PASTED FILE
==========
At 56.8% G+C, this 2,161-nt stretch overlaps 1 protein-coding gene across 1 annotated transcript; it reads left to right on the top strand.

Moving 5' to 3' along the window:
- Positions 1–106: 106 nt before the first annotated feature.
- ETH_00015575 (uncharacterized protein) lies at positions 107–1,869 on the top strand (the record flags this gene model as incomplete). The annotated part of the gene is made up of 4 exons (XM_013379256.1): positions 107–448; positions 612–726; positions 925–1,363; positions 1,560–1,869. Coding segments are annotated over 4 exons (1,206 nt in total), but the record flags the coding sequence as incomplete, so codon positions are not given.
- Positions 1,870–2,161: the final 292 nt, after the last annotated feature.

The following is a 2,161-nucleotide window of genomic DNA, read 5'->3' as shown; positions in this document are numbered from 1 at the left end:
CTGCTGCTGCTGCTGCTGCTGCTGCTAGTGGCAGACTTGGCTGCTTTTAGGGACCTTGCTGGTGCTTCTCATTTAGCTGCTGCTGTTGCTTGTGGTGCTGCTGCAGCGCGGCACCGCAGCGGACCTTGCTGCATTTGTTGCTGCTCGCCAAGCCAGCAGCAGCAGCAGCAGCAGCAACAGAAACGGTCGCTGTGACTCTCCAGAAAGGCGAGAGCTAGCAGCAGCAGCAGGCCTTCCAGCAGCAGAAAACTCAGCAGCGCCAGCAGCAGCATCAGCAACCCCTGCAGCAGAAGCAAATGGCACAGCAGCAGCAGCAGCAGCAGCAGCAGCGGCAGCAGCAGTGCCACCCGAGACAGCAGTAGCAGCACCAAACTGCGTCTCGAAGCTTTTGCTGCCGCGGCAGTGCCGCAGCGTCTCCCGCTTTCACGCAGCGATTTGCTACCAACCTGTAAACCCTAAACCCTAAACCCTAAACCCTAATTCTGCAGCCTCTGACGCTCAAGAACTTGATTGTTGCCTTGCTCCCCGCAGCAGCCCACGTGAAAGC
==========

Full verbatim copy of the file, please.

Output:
At 56.8% G+C, this 2,161-nt stretch overlaps 1 protein-coding gene across 1 annotated transcript; it reads left to right on the top strand.

Moving 5' to 3' along the window:
- Positions 1–106: 106 nt before the first annotated feature.
- ETH_00015575 (uncharacterized protein) lies at positions 107–1,869 on the top strand (the record flags this gene model as incomplete). The annotated part of the gene is made up of 4 exons (XM_013379256.1): positions 107–448; positions 612–726; positions 925–1,363; positions 1,560–1,869. Coding segments are annotated over 4 exons (1,206 nt in total), but the record flags the coding sequence as incomplete, so codon positions are not given.
- Positions 1,870–2,161: the final 292 nt, after the last annotated feature.

The following is a 2,161-nucleotide window of genomic DNA, read 5'->3' as shown; positions in this document are numbered from 1 at the left end:
CTGCTGCTGCTGCTGCTGCTGCTGCTAGTGGCAGACTTGGCTGCTTTTAGGGACCTTGCTGGTGCTTCTCATTTAGCTGCTGCTGTTGCTTGTGGTGCTGCTGCAGCGCGGCACCGCAGCGGACCTTGCTGCATTTGTTGCTGCTCGCCAAGCCAGCAGCAGCAGCAGCAGCAGCAACAGAAACGGTCGCTGTGACTCTCCAGAAAGGCGAGAGCTAGCAGCAGCAGCAGGCCTTCCAGCAGCAGAAAACTCAGCAGCGCCAGCAGCAGCATCAGCAACCCCTGCAGCAGAAGCAAATGGCACAGCAGCAGCAGCAGCAGCAGCAGCAGCGGCAGCAGCAGTGCCACCCGAGACAGCAGTAGCAGCACCAAACTGCGTCTCGAAGCTTTTGCTGCCGCGGCAGTGCCGCAGCGTCTCCCGCTTTCACGCAGCGATTTGCTACCAACCTGTAAACCCTAAACCCTAAACCCTAAACCCTAATTCTGCAGCCTCTGACGCTCAAGAACTTGATTGTTGCCTTGCTCCCCGCAGCAGCCCACGTGAAAGC